You must be at least eighteen years old to take a credit card, and there is no upper age limit. If you are between 18 and 21, you must be able to get a secured card, student credit card or another starter credit card for your own. You only need sufficient independent income to perform monthly lease payments.
Clients under eighteen years old cannot get a credit card for their own names but can be added to another adult’s credit card account as an authorized user. While a lot of credit card firms allow authorized use at any age, others want authorized users to be a minimum age–typically 15 or 18. In most cases, the primary card owner may add an authorized user by providing the user’s name and Social Security number to the credit card firm. That process could be done online or on the phone.
Young adults may get a regular credit card for their own or with help from a co-signer. They may also select among 3 card sorts that are particularly suited to first-time cardholders. Two of them below;
A Regular Card For Their Own
These between 18 and 21 years old could open a credit card account in their name if they have evidence of individual revenue, according to rules set by the Credit Card Accountability and Responsibility Act of 2009. In an effort to break credit card debt among young people, the act wants credit card firms to make sure young applicants have the means to repay their bills. Most providers require applicants 18 to 21 to simply state their compensation amount on the credit card application.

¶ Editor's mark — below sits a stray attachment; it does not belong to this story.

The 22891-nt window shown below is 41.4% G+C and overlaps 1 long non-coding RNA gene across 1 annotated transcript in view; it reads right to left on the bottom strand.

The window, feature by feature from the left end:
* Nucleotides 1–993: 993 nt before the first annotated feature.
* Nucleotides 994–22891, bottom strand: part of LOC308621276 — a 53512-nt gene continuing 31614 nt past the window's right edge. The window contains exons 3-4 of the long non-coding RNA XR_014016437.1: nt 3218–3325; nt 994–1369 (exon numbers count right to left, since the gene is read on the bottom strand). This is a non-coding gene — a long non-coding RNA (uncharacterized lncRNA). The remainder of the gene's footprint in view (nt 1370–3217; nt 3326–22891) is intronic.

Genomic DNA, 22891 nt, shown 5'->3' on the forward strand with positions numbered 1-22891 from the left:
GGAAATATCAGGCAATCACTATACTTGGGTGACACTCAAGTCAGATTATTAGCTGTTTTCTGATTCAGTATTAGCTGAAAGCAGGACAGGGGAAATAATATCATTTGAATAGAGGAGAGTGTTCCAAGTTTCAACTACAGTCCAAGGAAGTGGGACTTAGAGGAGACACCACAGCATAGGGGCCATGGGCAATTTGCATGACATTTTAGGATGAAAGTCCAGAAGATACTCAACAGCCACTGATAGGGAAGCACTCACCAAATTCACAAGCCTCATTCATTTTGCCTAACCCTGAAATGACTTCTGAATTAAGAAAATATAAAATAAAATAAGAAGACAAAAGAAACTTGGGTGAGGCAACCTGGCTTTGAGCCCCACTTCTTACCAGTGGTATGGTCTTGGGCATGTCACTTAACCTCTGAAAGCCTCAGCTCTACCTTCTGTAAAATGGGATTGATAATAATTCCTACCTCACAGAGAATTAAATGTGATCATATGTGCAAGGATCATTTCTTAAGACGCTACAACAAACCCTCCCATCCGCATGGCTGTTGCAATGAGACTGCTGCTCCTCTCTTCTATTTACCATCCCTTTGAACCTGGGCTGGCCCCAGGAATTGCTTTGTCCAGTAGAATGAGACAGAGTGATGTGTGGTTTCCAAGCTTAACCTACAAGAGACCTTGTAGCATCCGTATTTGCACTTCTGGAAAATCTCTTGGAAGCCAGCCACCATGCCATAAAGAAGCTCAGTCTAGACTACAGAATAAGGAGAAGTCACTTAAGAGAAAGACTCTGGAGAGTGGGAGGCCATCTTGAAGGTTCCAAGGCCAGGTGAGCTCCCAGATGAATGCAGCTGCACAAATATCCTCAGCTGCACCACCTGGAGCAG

A Regular Card With A Co-Signer
Another method for adults between 18 and 21 to take a credit card is to have a co-signer, another adult who is minimum 21 years old. The co-signer must have a good credit history to improve the chances of getting approved. Unlike an authorized user, both people are jointly liable for repayment and both may charge debt to the card. Both should use the card responsibly because the payment history is reported to both signer’s credit reports.